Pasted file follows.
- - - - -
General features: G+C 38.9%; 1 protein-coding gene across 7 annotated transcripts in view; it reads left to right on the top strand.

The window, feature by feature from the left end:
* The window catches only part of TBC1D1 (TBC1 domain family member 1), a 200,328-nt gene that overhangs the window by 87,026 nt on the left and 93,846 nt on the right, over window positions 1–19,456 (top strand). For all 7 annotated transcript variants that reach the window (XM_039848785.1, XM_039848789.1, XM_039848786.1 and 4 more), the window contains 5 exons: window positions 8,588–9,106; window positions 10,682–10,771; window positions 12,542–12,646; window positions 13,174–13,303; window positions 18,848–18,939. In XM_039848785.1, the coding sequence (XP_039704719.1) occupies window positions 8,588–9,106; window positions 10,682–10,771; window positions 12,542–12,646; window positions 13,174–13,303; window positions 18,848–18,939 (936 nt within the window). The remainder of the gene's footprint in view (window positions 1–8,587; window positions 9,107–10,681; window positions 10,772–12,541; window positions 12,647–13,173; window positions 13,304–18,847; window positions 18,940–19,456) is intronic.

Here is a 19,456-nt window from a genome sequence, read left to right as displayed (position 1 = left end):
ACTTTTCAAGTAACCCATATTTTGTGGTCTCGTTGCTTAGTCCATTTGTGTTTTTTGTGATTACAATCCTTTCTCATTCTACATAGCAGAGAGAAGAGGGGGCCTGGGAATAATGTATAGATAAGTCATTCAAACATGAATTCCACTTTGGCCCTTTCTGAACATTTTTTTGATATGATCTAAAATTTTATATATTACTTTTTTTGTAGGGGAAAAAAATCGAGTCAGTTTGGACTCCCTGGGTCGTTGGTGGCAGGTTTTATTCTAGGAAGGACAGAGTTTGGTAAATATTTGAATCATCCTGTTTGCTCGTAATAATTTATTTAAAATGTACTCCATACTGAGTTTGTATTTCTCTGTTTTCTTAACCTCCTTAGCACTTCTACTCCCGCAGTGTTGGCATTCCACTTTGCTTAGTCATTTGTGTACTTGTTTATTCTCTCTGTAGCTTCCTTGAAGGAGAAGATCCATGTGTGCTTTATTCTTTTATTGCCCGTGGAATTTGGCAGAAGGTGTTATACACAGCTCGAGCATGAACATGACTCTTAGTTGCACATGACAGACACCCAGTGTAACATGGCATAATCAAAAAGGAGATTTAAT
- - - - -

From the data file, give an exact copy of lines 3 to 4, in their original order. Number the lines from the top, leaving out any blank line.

* The window catches only part of TBC1D1 (TBC1 domain family member 1), a 200,328-nt gene that overhangs the window by 87,026 nt on the left and 93,846 nt on the right, over window positions 1–19,456 (top strand). For all 7 annotated transcript variants that reach the window (XM_039848785.1, XM_039848789.1, XM_039848786.1 and 4 more), the window contains 5 exons: window positions 8,588–9,106; window positions 10,682–10,771; window positions 12,542–12,646; window positions 13,174–13,303; window positions 18,848–18,939. In XM_039848785.1, the coding sequence (XP_039704719.1) occupies window positions 8,588–9,106; window positions 10,682–10,771; window positions 12,542–12,646; window positions 13,174–13,303; window positions 18,848–18,939 (936 nt within the window). The remainder of the gene's footprint in view (window positions 1–8,587; window positions 9,107–10,681; window positions 10,772–12,541; window positions 12,647–13,173; window positions 13,304–18,847; window positions 18,940–19,456) is intronic.

Here is a 19,456-nt window from a genome sequence, read left to right as displayed (position 1 = left end):